Design of Raspberry Pi
The first thing we noticed about the Raspberry Pi Single Board Computer is its size. This computer is tiny. The entire unit measures 3.37 x 2.13 x 0.67 inches, so it’s slightly bigger than a credit card and only a bit too large for an Altoids tin. It weighs 1.2 ounces, less than half the weight of a deck of cards. The Model B is covered in all the ports needed to get connected and running in a matter of minutes: HDMI out, two USB ports, audio out, RCA video, an SD card reader, and a microUSB power connector.
While the Raspberry Pi Model B includes RCA video and audio out ports, the device was created for newer technology, and its creators encourage HDMI use. A USB keyboard, and optionally a mouse, are connected via USB, and grabbing a wireless keyboard and mouse can give Raspberry Pi users more mobility.
The initial run of Raspberry Pi Model B’s does not include a case; the device is simply a circuit board fitted with connectors. The Raspberry Pi Foundation plans on shipping future models enclosed in a protective case at no extra cost.
Software and Setup
As indicated, the Raspberry Pi Single Board Computer uses an SD card for storage. Both of distributors sell preloaded SD cards, but they’re easy enough to make yourself if you have a spare card laying around. Currently you can use the Unix tool “dd” to perform the task, or for those using Windows, “Win32DiskImager.” We assume you’re on Windows or you probably wouldn’t need this guide. Before we get started, download the latest image of Raspbian or any preferred and Win32DiskImager. Insert the SD card into your PC if you haven’t yet.
Extract both archives and start the imaging tool by double clicking Win32DiskImager.exe. It should find your SD card as the application starts and display it in the top right hand corner of the window. Click on the folder icon, then navigate to and select the Debian ISO you extracted. Double check that the correct drive letter is selected, then click on “write” to load the image. This’ll take upwards of five minutes.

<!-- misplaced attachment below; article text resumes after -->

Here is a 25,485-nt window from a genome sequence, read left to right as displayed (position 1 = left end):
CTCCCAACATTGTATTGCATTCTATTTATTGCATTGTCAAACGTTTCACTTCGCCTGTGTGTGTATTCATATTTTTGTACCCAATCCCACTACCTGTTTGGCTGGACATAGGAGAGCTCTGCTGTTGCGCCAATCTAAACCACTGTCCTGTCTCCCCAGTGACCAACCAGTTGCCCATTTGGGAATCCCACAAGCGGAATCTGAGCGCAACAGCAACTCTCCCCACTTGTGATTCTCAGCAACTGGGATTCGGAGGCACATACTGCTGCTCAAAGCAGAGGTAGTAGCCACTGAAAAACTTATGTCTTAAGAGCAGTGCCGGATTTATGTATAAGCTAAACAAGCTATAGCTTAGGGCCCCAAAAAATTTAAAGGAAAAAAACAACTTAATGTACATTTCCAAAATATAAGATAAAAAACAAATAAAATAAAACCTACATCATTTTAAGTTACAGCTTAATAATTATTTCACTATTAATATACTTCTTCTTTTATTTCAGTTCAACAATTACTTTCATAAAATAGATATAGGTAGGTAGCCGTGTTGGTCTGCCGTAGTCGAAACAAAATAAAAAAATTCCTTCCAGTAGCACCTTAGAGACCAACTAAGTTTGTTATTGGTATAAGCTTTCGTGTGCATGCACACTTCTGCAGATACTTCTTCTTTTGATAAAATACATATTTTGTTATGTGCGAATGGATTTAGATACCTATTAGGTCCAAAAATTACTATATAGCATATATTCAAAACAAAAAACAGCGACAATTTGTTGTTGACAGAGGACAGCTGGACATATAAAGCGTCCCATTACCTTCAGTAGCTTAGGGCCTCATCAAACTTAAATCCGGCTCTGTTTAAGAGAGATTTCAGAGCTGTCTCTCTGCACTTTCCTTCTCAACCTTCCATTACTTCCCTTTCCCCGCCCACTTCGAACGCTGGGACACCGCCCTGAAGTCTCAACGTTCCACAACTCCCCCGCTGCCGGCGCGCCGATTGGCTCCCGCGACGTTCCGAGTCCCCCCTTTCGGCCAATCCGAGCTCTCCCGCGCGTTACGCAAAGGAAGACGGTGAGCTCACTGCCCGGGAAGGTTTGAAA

Once the process is finished, a popup will notify you that the write was successful. Close the box, exit the application, unmount the SD card from your PC and attach it to the Raspberry Pi. Assuming everything went well, you’re ready to fire the device up. The first time the computer boots from the SD card it will automatically configure itself. It will then reboot and load up once again to the login screen.
The default username for Debian is pi and the password is raspberry. You can then load the LXDE desktop environment by entering startx. A few moments later, the desktop will load up as below:
Applications can be found by clicking the icon on the far left of the toolbar, similar to the Start menu in Windows. Creating a user account and updating the OS in Windows is pretty straightforward, but the steps are different in Linux.
Although there are many obvious uses for the Raspberry Pi, the platform’s open nature means your imagination is the limit. It’ll be interesting to see what the community cooks up in the coming months. We’ll be watching and posting our own how-to guides when time comes.